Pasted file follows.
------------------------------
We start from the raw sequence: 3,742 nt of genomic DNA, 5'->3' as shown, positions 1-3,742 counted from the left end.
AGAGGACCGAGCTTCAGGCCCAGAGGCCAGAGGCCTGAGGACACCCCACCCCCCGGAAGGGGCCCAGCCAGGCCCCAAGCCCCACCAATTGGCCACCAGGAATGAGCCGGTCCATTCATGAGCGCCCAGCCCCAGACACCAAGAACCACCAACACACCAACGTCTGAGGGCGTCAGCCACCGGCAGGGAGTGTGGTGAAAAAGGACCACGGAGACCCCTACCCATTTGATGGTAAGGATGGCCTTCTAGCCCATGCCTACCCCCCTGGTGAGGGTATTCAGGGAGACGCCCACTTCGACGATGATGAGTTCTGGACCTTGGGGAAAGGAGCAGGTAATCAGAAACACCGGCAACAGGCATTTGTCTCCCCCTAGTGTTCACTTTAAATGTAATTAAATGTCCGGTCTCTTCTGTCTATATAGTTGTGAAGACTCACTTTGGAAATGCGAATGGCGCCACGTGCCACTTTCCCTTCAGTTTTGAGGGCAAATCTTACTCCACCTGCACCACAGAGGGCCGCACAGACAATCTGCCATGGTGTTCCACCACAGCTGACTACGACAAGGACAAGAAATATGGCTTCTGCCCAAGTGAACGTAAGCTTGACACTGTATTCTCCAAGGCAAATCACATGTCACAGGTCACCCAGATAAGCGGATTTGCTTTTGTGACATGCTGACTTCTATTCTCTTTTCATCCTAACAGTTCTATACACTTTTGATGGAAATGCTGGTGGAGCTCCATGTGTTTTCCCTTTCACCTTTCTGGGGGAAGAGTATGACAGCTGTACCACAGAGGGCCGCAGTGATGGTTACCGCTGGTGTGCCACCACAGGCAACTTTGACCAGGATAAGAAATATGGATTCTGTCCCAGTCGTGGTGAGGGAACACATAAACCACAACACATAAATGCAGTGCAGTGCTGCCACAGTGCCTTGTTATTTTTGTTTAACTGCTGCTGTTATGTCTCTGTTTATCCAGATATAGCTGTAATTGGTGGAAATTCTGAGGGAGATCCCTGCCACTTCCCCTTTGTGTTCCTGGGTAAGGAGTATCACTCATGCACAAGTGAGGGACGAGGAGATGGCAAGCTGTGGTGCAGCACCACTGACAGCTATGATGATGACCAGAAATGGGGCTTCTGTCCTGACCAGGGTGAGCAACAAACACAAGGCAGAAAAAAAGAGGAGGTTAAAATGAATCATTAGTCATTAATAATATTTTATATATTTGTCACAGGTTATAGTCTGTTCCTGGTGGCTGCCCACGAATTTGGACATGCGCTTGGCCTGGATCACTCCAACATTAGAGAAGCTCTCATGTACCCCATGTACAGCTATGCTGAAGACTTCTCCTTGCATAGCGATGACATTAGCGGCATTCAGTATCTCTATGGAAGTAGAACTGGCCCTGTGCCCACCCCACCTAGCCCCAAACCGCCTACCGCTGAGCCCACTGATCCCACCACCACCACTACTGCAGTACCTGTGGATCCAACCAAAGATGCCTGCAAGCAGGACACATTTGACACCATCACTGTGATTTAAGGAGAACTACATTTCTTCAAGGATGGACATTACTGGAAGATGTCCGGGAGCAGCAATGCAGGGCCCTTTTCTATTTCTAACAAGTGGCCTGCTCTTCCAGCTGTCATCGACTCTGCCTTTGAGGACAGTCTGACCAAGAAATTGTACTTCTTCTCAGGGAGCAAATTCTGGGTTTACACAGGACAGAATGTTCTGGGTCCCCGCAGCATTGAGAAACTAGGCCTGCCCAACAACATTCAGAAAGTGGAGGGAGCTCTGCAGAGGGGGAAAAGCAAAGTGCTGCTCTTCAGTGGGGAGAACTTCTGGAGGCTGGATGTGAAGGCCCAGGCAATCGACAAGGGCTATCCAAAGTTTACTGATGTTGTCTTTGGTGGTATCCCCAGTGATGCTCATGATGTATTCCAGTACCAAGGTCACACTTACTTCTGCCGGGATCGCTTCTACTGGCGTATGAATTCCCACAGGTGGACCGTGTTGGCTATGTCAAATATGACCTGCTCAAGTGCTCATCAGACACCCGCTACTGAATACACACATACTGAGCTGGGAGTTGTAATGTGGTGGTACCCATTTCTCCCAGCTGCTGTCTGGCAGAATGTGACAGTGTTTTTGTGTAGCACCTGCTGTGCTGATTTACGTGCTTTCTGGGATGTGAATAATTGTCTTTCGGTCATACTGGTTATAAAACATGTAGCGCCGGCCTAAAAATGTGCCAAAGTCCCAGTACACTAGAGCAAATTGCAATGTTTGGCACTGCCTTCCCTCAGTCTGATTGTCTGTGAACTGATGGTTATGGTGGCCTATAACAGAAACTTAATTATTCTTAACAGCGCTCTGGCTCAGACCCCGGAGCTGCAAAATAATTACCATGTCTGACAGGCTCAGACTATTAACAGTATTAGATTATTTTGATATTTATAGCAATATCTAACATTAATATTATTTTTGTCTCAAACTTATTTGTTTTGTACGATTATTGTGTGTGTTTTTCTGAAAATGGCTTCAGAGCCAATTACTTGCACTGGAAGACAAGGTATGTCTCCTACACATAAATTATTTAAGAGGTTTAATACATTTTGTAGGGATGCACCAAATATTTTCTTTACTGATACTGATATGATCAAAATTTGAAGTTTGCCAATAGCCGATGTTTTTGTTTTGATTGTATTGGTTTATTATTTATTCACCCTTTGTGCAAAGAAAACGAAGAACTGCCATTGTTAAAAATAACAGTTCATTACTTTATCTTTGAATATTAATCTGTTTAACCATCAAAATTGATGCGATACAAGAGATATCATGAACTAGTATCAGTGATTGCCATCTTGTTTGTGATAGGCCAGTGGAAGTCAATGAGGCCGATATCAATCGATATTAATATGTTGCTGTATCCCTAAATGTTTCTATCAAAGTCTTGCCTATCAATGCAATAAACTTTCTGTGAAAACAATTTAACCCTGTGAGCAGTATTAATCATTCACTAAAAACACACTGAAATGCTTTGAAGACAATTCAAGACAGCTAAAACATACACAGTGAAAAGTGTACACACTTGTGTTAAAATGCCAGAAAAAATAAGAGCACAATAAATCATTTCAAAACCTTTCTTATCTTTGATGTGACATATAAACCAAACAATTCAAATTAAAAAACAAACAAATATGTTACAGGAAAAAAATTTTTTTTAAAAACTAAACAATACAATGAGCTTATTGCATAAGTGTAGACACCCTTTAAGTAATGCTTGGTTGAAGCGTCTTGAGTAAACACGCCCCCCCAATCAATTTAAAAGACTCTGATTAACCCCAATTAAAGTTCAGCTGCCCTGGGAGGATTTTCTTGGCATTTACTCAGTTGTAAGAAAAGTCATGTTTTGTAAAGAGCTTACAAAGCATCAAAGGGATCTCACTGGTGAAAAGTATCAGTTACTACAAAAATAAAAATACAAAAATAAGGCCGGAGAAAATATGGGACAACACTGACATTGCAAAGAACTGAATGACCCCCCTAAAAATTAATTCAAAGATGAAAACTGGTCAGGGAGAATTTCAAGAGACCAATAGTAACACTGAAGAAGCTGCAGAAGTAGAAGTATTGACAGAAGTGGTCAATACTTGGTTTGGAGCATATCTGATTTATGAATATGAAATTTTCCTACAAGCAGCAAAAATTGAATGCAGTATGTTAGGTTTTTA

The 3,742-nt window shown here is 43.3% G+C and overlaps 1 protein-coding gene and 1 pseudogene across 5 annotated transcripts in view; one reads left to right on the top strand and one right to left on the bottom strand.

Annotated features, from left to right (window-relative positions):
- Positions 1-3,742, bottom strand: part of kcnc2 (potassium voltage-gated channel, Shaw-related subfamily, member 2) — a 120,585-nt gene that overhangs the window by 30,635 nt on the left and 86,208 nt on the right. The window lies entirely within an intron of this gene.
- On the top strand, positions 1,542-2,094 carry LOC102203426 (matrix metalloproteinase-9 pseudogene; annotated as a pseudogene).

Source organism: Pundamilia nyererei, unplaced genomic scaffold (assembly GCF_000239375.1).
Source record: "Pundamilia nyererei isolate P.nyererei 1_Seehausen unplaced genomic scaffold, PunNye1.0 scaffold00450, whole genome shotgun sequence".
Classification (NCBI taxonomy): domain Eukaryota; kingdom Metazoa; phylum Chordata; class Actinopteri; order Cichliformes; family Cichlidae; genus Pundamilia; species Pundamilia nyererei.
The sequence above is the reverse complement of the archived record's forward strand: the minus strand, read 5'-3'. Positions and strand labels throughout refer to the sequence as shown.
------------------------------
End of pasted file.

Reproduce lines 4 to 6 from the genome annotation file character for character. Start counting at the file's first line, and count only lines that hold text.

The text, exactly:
Annotated features, from left to right (window-relative positions):
- Positions 1-3,742, bottom strand: part of kcnc2 (potassium voltage-gated channel, Shaw-related subfamily, member 2) — a 120,585-nt gene that overhangs the window by 30,635 nt on the left and 86,208 nt on the right. The window lies entirely within an intron of this gene.
- On the top strand, positions 1,542-2,094 carry LOC102203426 (matrix metalloproteinase-9 pseudogene; annotated as a pseudogene).